FCC baofeng radio ban?

View Latest Activity

Home Forums Radio & Communication FCC baofeng radio ban?

Viewing 14 reply threads
  • Author
    Posts
    • #117629
      lucky_luke
      Participant

        Hey can someone that is commo savvy give us knuckle draggers an overview of what the FCC is banning exactly? I know it was targeting baofeng radios because amcrest was at one point marketing those radios for something they weren’t supposed to be able to do. But reading any further than that and the information seems to break down. Some people are saying that baofeng and similar radios are going to be outright banned at the end of this month. Others are saying that the marketing is the only thing that has to be changed and that those types of radios are still here to stay. The other prevailing theory I’ve heard is that those types of radios are here to stay but they’re going to have to be “downgraded” to comply with a part 90 certification ( I have no clue what that is.) If anyone is willing or able to shed some light on what exactly is going on and if/how it affects us negatively, I would really appreciate it.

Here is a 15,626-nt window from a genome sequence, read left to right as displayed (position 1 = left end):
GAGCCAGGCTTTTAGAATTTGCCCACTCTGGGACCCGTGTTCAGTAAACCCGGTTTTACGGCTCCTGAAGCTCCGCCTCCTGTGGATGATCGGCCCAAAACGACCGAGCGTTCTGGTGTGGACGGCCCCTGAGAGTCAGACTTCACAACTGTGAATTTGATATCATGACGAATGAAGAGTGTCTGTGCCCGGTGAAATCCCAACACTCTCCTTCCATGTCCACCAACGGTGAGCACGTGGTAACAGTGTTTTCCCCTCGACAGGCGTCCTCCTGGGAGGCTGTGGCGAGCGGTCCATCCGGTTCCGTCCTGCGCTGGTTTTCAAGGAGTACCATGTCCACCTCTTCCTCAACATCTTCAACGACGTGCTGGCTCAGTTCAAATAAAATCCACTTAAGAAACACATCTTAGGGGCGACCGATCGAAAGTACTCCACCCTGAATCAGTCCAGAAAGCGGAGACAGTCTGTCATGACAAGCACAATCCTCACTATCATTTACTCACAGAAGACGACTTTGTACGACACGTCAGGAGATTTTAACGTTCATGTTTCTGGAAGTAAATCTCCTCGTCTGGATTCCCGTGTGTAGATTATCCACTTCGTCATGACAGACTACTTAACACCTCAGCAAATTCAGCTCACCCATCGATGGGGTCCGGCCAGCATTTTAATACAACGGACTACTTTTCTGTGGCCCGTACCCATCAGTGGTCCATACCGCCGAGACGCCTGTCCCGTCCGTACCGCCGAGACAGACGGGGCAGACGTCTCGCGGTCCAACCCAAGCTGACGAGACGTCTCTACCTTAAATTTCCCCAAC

• #117633
        Joe (G.W.N.S.)
        Moderator

          To my knowledge; subject to revision, they are banning the sale of Baofeng models UV-5R and UV-5R V2+ imported by Amcrest Industries.

          PDF Citation and Order Illegal Marketing of Unauthorized Radio

          They are capable of operations in unauthorized bands.

          Given the affordable nature of these if you think you need them now is the time. Amazon has them as low as $30 for one with a 3800mah battery, $25 for one with standard 1800mah battery.

          As a general rule I do not recommend these radios, but they mostly work and they are almost disposable at these prices.